Those are not my first steps with wireless controllers or wireless networking. I had my first touch of enterprise-class wireless networks like 7-8 years ago when Cisco WLC controllers hit the market and lead the evolving world of wireless networking. Working for Cisco Gold Partner back then gave me the opportunity to configure few both autonomous and centrally managed wireless networks at different scale. I also performed a security audit of one quite big installation. Back then there was no virtual vWLC controller back then.
Why am I getting back to the Cisco wireless solutions now? I got Cisco AIR-CAP3702 access point lately, so it was excellent opportunity to refresh my knowledge and look at the past few years changes. It is a popular enterprise model that can work either as an autonomous access point or managed via a controller. So this model is for tests and PoC labs for me, so I decided to check what has changed in Cisco wireless world.
My view on enterprise wireless networking
Wireless networking was an area of technology that was not interesting for me. Not that it is boring, useless or not valuable, it is just not the area I positioned myself as a specialist. However, I never ignored it. I looked at how wireless market evolved and how Cisco wanted to adapt to it. In my opinion, Cisco more or less failed (but other top vendors like Juniper failed even more!). I saw their attempts to provide SOHO devices by acquiring Linksys – it was good at the beginning but got worse and worse with every new model. I used three generations of Linksys devices at my home, so I think I was a loyal customer that now has his own opinion. I had little experience with Meraki. Right now thanks to my friends I own and use at home Aerohive access point and it is excellent. If you are not a privacy or security freak, it will suit you and your company in many scenarios. I may write about that other time.
Deploying vWLC controller VM
If you want to get familiar with Cisco Wireless LAN Controllers, you need to have at least two things – the controller itself and access point. The WLC software is available as a virtual appliance you can run on ESXi hypervisor or even on VMware Workstation. You can ask your sales representative or Cisco partner for controller image – there is one with 60-days trial license. I got the latest one which is 18.104.22.168. The access point needs to be compatible with the controller version you will use so if you plan to buy used hardware on eBay check first if it is supported by software you get from Cisco.
Installation is straightforward – you just import the OVA or install ISO. There are two things that you need to be aware of if you run in on VMware Workstation:
- The NICs are by default bridged to your LAN adapter. By default, the controller uses subnet 192.168.1.0/24, and have address 192.168.1.1 preconfigured. So if you have the same subnet and gateway in your LAN then booting up the VM will cause problems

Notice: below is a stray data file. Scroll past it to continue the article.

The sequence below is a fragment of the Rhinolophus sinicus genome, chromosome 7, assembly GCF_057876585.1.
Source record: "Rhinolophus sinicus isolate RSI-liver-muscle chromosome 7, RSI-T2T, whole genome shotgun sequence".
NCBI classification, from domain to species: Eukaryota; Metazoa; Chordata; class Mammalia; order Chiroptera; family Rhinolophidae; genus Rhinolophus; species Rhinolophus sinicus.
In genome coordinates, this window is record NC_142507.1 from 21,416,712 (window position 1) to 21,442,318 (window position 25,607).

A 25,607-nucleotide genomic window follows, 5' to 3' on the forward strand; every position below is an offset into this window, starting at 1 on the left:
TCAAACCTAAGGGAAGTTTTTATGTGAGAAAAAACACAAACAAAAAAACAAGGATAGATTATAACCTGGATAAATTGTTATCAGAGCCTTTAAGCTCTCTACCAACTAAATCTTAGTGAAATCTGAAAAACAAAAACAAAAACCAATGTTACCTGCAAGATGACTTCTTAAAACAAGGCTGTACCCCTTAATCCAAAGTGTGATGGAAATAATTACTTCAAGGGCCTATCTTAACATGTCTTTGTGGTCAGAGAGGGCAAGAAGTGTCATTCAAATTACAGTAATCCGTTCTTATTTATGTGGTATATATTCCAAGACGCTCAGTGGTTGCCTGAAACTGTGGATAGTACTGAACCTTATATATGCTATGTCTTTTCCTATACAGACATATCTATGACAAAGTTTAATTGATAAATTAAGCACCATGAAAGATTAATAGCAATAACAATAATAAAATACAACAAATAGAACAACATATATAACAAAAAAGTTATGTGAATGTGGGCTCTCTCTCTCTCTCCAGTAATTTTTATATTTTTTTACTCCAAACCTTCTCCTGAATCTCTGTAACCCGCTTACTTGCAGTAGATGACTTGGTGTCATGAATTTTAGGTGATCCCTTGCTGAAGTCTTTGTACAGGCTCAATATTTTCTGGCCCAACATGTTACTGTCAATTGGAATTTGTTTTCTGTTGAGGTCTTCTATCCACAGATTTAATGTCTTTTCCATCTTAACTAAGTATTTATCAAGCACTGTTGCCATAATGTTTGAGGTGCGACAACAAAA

- When you boot the VM every time, you will be asked to press any key on the VM console. Try to do this immediately. The bootloader will prompt for this for few seconds, and then it hangs.
If you install vWLC on ESXi then just don’t connect the VM interfaces on vSwitch to LAN where IP addresses will overlap.
Next configuration steps are also straightforward – you need to provide IP addresses or select DHCP, setup NTP server, admin login and password, setup first SSID and enable WLAN interfaces. vWLC reboots to apply those changes.
The vWLC management panel listens on port 443 on Management Port you had to configure during setup. There is no redirection from port 80. The first surprise for me was that default page is static with only with the ‘Login’ button – you provide credentials in system dialog window. Lately, I prefer logging in the way Microsoft supplied in Azure or Office365 where you have default page to provide username then it redirects you to another page where you enter the password. The second page you can customize with company logo – I treat it as additional security. In WLC you can only customize WebAuth page.
Another surprise was the default dashboard page.
This page contains only essential information on WLC, access points, and performance. There is not much space for customization, all you can do is reorganize or remove dashlets. If you need more detailed information or performing the configuration, you need to click ‘Advanced’ link. The advanced page is a disappointment for me – it looks exactly like years ago when I stopped working with wireless networks. I wonder if I should be happy that it does not require Adobe Flash to work? I expected progress – competitors do it better!
There are two licensing models you can use – classic RTU (Right-to-Use) or Cisco Smart-Licensing. In the RTU, you buy licenses for features and hardware you want to use. The Smart-Licensing gives the enterprises more flexibility – you buy tokens that you assign to multiple devices. However, this solution is preferably for larger businesses only. Most users will use RTU licenses which are the default.
Additionally, the RTU licensing gives you 60 days of free trial. To activate trial license go to Management -> Software Activation -> Licenses, then click on the license ap_count, and enable it by accepting the EULA.
Now you are ready to register your first access point and create a wireless network. You should also delete the default SSID that was defined during installation.
Check my other post – Manual upgrade of lightweight access point